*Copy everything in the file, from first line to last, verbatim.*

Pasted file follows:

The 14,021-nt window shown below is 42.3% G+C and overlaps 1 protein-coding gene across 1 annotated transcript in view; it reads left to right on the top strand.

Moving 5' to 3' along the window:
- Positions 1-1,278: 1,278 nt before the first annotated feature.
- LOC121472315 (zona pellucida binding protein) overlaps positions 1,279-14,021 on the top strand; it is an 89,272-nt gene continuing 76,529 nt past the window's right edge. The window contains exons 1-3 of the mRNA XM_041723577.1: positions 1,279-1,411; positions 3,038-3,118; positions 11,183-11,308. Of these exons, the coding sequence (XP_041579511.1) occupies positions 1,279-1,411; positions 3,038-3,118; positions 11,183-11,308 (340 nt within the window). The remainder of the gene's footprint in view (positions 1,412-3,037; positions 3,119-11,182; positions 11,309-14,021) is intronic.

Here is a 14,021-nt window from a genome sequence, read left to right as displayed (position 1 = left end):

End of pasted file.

The 14,021-nt window shown below is 42.3% G+C and overlaps 1 protein-coding gene across 1 annotated transcript in view; it reads left to right on the top strand.

Moving 5' to 3' along the window:
- Positions 1-1,278: 1,278 nt before the first annotated feature.
- LOC121472315 (zona pellucida binding protein) overlaps positions 1,279-14,021 on the top strand; it is an 89,272-nt gene continuing 76,529 nt past the window's right edge. The window contains exons 1-3 of the mRNA XM_041723577.1: positions 1,279-1,411; positions 3,038-3,118; positions 11,183-11,308. Of these exons, the coding sequence (XP_041579511.1) occupies positions 1,279-1,411; positions 3,038-3,118; positions 11,183-11,308 (340 nt within the window). The remainder of the gene's footprint in view (positions 1,412-3,037; positions 3,119-11,182; positions 11,309-14,021) is intronic.

Here is a 14,021-nt window from a genome sequence, read left to right as displayed (position 1 = left end):